Cobalt malware took advantage of 17-year-old MS Office vulnerability

by Linas Kiguolis - -

Cobalt targets banks using Microsoft Equation Editor’s vulnerability

Cobalt targets banks using Microsoft Equation Editor’s vulnerability

Hacking group Cobalt came back and took advantage of the 17-year-old security flaw in Microsoft Office.[1] The bug exists in Microsoft Equation Editor (EQNEDT32.EXE) which allows using mathematical equations in Office documents. However, after almost two decades, Microsoft released an update to fix the vulnerability.

The security flaw in Microsoft Equation Editor (CVE-2017-11882) allowed attackers exploit code execution in:[2]

  • MS Office 2007 Service Pack 3;
  • MS Office 2010 Service Pack 2;
  • MS Office 2013 Service Pack 1;
  • MS Office 2016.

Even though Microsoft released an update in November’s Patch Tuesday; cyber criminals managed to use this bug for their benefits. They used Cobalt Strike penetration testing tool to launch the attack as soon as the payload is dropped on the system.

Malware is famous for attacking banks and financial institutions. Thus, these organizations are advised to install latest Microsoft updates to prevent the attack.

Recent malspam campaign is aimed at Russian banks

Cobalt malware was noticed actively spreading via malicious spam emails. The campaign targets companies and organizations in Russia by sending malicious RTF files.[3] Emails were designed to look like notifications sent from Visa.

The message provided information about changed rules for the payWave service. However, the most important part is email attachments. Malicious letter included .doc and .zip files named “Изменения в системе безопасности.doc Visa payWave.”

The corrupted Word document included a text “Enable Editing.” However, victims do not need to take any action. While they stare at the blank document, PowerShell scripts are running in the background and download Cobalt Strike client. Once the download is finished, crooks got access to the affected system.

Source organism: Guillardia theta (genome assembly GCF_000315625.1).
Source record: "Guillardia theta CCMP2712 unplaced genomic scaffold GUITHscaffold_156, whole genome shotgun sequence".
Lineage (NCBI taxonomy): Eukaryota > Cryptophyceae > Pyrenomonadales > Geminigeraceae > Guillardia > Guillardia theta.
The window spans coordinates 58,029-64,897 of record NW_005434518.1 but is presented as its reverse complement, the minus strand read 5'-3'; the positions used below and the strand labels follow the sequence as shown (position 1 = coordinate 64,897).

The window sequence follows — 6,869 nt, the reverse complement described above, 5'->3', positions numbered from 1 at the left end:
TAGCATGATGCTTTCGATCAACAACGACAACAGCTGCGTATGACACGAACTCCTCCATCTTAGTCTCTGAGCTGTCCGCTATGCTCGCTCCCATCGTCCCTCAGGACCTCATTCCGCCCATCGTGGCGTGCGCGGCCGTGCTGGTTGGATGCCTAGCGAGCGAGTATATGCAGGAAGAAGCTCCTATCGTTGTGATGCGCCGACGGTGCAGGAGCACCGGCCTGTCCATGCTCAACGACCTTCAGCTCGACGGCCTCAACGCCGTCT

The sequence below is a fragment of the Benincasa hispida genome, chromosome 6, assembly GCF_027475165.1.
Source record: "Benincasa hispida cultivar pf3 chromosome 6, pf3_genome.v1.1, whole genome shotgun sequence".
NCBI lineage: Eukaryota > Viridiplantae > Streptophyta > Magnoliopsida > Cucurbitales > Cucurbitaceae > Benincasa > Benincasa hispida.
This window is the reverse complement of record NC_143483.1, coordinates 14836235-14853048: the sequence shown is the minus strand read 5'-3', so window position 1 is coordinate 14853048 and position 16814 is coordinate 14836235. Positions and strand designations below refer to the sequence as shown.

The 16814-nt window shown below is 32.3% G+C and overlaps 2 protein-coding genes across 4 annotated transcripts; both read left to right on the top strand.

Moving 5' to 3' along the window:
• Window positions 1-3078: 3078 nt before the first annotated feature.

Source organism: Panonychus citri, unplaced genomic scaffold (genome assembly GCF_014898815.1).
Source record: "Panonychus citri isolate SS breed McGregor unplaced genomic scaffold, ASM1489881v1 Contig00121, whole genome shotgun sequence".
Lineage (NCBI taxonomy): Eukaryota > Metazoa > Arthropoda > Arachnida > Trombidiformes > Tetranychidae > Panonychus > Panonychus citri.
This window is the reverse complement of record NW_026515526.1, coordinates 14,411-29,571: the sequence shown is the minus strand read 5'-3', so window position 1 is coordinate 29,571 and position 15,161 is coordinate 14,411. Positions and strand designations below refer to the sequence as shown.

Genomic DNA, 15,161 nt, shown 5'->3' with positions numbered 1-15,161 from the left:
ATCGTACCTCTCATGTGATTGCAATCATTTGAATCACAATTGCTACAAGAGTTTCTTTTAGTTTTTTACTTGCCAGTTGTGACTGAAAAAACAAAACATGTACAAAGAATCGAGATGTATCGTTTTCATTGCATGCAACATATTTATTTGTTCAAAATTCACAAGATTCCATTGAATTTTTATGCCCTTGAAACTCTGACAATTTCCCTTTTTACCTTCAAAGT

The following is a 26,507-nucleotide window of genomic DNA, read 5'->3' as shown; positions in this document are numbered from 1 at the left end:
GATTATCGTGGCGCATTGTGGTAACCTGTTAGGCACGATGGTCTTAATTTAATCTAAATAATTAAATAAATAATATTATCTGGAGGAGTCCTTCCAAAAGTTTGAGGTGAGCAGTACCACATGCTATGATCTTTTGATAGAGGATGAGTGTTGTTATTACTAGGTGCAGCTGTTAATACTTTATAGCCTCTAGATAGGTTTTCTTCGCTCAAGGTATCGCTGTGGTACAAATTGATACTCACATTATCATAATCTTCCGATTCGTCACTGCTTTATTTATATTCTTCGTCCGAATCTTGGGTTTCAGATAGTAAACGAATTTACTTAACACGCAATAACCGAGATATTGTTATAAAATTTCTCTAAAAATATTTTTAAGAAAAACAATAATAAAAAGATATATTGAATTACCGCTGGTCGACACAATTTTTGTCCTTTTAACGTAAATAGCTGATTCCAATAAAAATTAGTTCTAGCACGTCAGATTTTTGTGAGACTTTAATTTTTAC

Cobalt hacking group is known since 2016

Hackers standing behind Cobalt group caught security researchers’ attention last year when they launched several attacks to ATMs in at least 14 countries, including Malaysia, United Kingdom, Netherlands, and Russia.[4]

In summer 2016, hackers also launched phishing campaign that targeted bank employees. European Central Bank, ATM maker Wincor Nixdorf, and other European banks suffered from the attack.[5]

Cyber criminals are exploiting Microsoft products’ vulnerabilities and use Cobalt Strike penetration testing tool, which gave the name of the hackers’ team. Crooks use social engineering and apply well-crafted social engineering strategies to trick bank and financial institution workers’ to open an infected email attachment.

Even though after several attacks in Europe, banks started paying more attention to cyber security and employees education, criminals were improving as well. In order to create convincing emails, they managed to get access to companies’ servers and databases to make letters look like sent from trusted partners. For this reason, it’s easy to get tricked by a phishing email.

About the author

Linas Kiguolis
Linas Kiguolis - Expert in social media

Linas Kiguolis is one of News Editors and also the Social Media Manager of 2spyware project. He is an Applied Computer Science professional whose expertise in cyber security is a valuable addition to the team.

Contact Linas Kiguolis
About the company Esolutions

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